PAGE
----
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Mexico has left the door open for workers’ rights provisions in the advanced trade deal on which it has begun negotiating with the UK, similar to those in its pact with the US and Canada.

As reported in Politico, Britain would have to push to get a USMCA-style Rapid Response Labor Mechanism, which allows signatories to call for investigations of violations of labour rights, Mexico’s Secretary of Economy Tatiana Clouthier has said.

“If we have it, fine. If we don’t have it, fine,” Clouthier said, adding “I don’t need anybody to tell me how to behave. I know how to behave well with workers.”

As previously covered in the IOE&IT’s Daily Update, trade talks with Mexico had provoked some concern about its record in environmental and workers’ rights.

The UK signed a roll-over of the Mexico-EU trade deal in 2020, which came into force on 1 June 2021, and is seeking an advanced deal in talks begun on Friday 20 May 2022. 

A new trade deal between Mexico and the UK will also look to help workers move between the two countries more easily and enhance opportunities for UK firms to bid for contracts in Mexico.

Further digitally

It is hoped a new deal can go further on the digitalisation of trade documents and data flows, reports Politico.

The UK is seeking an enhanced ‘Mexico 2.0’ free trade deal for the digital age with a focus on hi-tech jobs and industries of the future.

The Department for International Trade said a deal will also aim to lock in tariff reductions of £57 million per year secured under existing agreements, ensuring tariff-free trade on 97% of UK goods.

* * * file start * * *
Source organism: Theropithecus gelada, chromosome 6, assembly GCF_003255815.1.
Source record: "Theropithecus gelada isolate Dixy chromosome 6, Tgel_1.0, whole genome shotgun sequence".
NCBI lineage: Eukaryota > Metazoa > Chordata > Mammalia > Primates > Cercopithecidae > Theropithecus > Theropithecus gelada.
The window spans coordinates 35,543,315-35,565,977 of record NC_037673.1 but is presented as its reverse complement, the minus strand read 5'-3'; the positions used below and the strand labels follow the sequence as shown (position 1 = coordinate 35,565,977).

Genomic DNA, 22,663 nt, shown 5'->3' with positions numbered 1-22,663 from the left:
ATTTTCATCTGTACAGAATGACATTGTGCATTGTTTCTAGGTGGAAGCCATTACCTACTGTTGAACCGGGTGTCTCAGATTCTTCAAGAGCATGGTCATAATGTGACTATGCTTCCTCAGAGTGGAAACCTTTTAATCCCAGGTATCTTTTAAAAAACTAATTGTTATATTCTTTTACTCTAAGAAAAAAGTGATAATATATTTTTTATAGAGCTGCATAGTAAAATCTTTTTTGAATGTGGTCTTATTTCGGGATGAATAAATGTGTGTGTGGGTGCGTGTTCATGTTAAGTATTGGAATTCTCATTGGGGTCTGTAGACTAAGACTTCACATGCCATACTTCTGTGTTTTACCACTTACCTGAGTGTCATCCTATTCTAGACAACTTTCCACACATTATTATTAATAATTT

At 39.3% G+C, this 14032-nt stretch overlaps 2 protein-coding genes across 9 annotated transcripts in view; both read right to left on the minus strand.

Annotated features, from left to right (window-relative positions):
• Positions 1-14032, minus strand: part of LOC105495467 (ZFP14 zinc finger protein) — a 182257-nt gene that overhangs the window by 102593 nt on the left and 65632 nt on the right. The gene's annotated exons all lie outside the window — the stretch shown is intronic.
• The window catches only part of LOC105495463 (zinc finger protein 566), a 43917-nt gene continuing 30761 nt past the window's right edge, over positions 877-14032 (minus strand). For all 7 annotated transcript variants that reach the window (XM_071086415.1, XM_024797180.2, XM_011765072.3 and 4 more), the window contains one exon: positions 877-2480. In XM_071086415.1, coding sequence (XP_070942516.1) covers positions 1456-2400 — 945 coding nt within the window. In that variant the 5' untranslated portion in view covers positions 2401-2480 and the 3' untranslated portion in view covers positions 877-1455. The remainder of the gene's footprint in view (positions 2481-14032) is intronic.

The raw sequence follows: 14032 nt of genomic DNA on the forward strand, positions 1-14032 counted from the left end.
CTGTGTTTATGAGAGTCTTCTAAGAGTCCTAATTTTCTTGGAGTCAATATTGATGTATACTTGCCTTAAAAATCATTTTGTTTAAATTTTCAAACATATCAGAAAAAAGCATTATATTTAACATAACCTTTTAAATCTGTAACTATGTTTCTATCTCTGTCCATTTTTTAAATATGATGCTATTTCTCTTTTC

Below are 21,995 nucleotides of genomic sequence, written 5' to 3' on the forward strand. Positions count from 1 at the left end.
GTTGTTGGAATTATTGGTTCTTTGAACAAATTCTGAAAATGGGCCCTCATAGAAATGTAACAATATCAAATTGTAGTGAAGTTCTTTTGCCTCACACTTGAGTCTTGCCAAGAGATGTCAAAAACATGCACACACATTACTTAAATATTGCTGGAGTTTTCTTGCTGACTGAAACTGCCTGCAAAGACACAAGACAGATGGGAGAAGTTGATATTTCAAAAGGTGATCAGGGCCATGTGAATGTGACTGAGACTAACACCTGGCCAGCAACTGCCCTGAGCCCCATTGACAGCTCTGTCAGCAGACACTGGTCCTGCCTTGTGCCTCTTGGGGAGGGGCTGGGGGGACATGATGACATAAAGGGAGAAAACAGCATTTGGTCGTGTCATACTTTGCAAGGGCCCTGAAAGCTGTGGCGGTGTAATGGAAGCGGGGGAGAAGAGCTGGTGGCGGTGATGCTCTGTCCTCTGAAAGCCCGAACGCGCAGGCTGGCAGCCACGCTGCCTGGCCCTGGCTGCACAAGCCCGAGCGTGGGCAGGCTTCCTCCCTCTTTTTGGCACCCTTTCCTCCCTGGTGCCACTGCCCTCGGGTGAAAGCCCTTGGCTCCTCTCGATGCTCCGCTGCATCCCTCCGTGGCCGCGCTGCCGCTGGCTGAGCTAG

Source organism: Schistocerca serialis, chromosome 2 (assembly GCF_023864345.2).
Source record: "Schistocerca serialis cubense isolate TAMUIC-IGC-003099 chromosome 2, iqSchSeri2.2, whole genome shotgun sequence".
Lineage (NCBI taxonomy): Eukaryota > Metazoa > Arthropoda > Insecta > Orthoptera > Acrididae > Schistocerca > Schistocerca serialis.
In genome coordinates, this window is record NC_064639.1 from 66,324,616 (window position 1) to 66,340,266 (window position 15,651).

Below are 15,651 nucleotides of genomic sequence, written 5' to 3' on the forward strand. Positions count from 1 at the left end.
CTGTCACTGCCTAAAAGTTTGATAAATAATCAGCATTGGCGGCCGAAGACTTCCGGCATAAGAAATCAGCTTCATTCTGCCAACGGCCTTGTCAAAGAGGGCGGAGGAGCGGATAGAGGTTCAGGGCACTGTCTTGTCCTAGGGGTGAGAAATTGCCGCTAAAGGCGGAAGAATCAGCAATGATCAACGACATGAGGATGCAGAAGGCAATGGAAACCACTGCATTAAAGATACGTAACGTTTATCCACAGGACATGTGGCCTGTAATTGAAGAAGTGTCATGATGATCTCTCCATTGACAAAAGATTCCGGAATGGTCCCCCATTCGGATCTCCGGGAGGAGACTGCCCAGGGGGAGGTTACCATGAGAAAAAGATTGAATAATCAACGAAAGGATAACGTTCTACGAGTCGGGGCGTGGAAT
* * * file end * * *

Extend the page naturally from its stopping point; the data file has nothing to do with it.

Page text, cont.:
UK negotiators are targeting areas such as services and technology, boosting a trade relationship already worth over £4 billion.

The agreement could increase trade flows across the financial, creative, digital and technology services sectors thanks to advanced services provisions, the government has said.

Growth market

Mexico is a major market for UK exporters with demand for imports set to grow by 35% by 2035. It is also strategically situated, serving as a gateway to the Americas as well as to the dynamic trans-Pacific region.

Trade minister Anne-Marie Trevelyan said negotiations with Mexico came on the back of those with India and Canada, and at a time that the UK is close to joining the CPTPP free trade area.

“This enhanced deal would transform our relationship with Mexico, making the most of the immense opportunities its dynamic business landscape and young, growing population offer,” she said.

“From autonomous vehicle manufacturers in the West Midlands, to Wales’ green tech businesses and Scotland’s thriving food and drink sector, companies of all shapes and sizes across the UK stand to benefit.”